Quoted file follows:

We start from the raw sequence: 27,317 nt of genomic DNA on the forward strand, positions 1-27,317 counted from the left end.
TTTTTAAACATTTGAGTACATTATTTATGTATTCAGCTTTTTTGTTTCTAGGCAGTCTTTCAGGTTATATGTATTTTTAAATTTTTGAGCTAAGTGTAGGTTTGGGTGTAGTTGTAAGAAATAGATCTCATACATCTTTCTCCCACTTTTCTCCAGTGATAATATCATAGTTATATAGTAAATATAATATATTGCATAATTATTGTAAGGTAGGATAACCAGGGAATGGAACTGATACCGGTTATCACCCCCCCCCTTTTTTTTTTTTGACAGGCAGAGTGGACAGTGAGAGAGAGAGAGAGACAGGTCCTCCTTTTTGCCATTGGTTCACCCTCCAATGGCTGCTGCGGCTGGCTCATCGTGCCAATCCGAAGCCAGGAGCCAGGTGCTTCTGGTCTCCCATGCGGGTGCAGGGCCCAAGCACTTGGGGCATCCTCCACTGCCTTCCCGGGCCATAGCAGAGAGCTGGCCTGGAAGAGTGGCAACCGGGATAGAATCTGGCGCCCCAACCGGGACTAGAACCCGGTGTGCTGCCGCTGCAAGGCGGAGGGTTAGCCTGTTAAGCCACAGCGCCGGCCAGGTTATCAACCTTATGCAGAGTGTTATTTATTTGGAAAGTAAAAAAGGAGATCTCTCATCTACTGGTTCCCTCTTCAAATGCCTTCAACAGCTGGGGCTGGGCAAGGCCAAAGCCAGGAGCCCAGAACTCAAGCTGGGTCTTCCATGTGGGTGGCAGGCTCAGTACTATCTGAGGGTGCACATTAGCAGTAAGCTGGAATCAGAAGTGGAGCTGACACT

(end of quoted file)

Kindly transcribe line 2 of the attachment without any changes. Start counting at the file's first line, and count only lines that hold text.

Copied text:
TTTTTAAACATTTGAGTACATTATTTATGTATTCAGCTTTTTTGTTTCTAGGCAGTCTTTCAGGTTATATGTATTTTTAAATTTTTGAGCTAAGTGTAGGTTTGGGTGTAGTTGTAAGAAATAGATCTCATACATCTTTCTCCCACTTTTCTCCAGTGATAATATCATAGTTATATAGTAAATATAATATATTGCATAATTATTGTAAGGTAGGATAACCAGGGAATGGAACTGATACCGGTTATCACCCCCCCCCTTTTTTTTTTTTGACAGGCAGAGTGGACAGTGAGAGAGAGAGAGAGACAGGTCCTCCTTTTTGCCATTGGTTCACCCTCCAATGGCTGCTGCGGCTGGCTCATCGTGCCAATCCGAAGCCAGGAGCCAGGTGCTTCTGGTCTCCCATGCGGGTGCAGGGCCCAAGCACTTGGGGCATCCTCCACTGCCTTCCCGGGCCATAGCAGAGAGCTGGCCTGGAAGAGTGGCAACCGGGATAGAATCTGGCGCCCCAACCGGGACTAGAACCCGGTGTGCTGCCGCTGCAAGGCGGAGGGTTAGCCTGTTAAGCCACAGCGCCGGCCAGGTTATCAACCTTATGCAGAGTGTTATTTATTTGGAAAGTAAAAAAGGAGATCTCTCATCTACTGGTTCCCTCTTCAAATGCCTTCAACAGCTGGGGCTGGGCAAGGCCAAAGCCAGGAGCCCAGAACTCAAGCTGGGTCTTCCATGTGGGTGGCAGGCTCAGTACTATCTGAGGGTGCACATTAGCAGTAAGCTGGAATCAGAAGTGGAGCTGACACT